MADISON – The Public Service Commission of Wisconsin (PSC) is recognizing April 25 – May 1, 2021 as “Water Week,” to highlight the importance of continued investment in the state’s water systems, large and small. Clean drinking water supply and the infrastructure that obtains and delivers it to our homes and businesses are crucial to ensuring Wisconsin’s health, quality of life, and economic growth.
“As Wisconsin’s water infrastructure ages, there is an increasing need to update and repair our drinking water systems. The challenges posed by per- and polyfluoroalkyl (PFASs) compounds and other contaminants, lead pipes, and aging infrastructure means now is the time to make smart investments in our water systems,” said PSC Chairperson Rebecca Cameron Valcq. “Governor Evers’ 2021-2023 biennial budget proposal makes infrastructure and affordability a priority by providing funding for needed infrastructure investments, the creation of a Water Loss Training Program and providing financial assistance towards water bills for low-income customers.”
The American Society of Civil Engineers estimates in its 2021 Report Card for America’s Infrastructure that Wisconsin needs $8.6 billion of drinking water infrastructure upgrades in the next 20 years. While not all water infrastructure projects require PSC approval, in 2020, the PSC authorized the construction of 45 drinking water projects totaling an estimated $263,679,722, which is just over half of the annual investment need estimated in the report.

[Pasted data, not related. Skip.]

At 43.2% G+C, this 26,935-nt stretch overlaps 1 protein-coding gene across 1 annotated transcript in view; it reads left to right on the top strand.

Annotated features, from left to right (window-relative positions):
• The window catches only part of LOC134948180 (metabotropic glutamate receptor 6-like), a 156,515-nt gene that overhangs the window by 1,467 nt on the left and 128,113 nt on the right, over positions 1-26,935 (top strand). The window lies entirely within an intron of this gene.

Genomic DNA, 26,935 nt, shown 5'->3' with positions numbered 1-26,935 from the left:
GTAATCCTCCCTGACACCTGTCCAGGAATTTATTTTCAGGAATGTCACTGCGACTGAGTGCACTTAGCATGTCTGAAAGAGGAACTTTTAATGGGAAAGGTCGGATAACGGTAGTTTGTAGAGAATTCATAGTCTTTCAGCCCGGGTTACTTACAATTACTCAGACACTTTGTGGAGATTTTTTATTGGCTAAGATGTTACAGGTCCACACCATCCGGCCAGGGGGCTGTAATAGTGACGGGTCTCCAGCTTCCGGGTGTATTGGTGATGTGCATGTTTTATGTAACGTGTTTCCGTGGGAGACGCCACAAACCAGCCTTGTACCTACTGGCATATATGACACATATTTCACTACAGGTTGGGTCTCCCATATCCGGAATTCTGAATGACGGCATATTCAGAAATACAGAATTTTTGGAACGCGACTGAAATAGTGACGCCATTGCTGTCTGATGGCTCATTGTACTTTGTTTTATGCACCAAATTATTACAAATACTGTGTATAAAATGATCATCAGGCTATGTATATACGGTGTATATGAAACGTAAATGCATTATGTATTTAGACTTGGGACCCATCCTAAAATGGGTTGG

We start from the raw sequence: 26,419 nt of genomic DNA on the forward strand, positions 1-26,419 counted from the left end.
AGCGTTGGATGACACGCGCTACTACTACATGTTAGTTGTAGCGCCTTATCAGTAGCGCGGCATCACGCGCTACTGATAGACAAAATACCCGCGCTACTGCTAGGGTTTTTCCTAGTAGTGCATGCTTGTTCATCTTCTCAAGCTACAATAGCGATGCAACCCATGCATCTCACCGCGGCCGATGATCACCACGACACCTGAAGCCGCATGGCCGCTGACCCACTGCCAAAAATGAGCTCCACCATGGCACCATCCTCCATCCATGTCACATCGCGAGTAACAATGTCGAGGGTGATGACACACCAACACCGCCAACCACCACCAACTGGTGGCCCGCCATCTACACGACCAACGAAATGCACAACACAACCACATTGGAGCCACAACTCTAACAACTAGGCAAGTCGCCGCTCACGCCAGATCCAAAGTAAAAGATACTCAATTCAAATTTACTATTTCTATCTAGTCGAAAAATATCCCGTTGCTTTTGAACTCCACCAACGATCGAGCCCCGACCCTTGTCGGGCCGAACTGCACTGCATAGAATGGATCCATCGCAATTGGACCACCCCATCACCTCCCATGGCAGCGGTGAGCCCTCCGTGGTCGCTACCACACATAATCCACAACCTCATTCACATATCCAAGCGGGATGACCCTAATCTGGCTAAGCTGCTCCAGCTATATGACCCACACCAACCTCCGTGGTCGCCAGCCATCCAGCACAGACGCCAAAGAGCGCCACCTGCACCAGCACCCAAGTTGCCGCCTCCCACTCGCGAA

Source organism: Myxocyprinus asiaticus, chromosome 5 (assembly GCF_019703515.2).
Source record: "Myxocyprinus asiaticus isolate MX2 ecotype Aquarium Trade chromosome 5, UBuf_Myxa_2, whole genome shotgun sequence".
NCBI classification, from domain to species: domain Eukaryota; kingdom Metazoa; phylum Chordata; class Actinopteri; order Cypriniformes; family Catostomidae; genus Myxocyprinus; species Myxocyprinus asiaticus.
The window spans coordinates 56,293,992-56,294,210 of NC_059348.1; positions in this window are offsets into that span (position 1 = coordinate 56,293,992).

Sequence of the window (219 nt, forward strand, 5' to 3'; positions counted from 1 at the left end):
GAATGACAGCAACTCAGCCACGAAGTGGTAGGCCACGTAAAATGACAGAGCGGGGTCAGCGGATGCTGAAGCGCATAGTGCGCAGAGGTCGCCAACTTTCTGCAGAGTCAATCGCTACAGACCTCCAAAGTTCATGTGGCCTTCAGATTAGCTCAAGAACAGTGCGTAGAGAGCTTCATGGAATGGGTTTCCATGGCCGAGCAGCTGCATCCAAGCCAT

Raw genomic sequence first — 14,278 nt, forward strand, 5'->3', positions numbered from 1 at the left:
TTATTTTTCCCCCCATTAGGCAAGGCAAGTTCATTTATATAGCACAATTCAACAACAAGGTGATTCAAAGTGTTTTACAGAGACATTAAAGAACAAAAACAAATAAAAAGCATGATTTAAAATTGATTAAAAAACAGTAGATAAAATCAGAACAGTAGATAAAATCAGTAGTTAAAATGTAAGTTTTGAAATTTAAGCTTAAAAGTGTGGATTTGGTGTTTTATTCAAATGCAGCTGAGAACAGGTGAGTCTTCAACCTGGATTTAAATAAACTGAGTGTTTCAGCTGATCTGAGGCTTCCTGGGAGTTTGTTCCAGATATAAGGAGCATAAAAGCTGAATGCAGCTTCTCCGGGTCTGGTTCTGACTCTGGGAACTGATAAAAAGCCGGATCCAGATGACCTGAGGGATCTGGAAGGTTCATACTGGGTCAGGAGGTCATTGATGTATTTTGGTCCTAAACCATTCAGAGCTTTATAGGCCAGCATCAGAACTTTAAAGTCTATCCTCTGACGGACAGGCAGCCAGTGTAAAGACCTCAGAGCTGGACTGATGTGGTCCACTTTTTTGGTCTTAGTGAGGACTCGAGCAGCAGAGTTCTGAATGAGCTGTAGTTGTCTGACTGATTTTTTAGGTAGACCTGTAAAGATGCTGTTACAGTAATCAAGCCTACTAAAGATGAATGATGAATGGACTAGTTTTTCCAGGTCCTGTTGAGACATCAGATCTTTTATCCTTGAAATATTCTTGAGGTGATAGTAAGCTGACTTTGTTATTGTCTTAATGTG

Despite a growing need for investment, the federal government’s share of investment in the drinking water infrastructure sector fell from 63% to 9% of total capital spending between 1977 and 2017. As a result, state and local governments have paid for, on average, 2/3 of public spending on water infrastructure since the 1980s. In its recently released 2021 Value of Water Index, the Value of Water Campaign found that, based on the results of its sixth annual poll of American voters, ensuring a reliable supply of water was identified as their highest single federal priority. Gallop’s most recent annual Environment Survey echoed these results, revealing drinking water quality as the top environmental concern.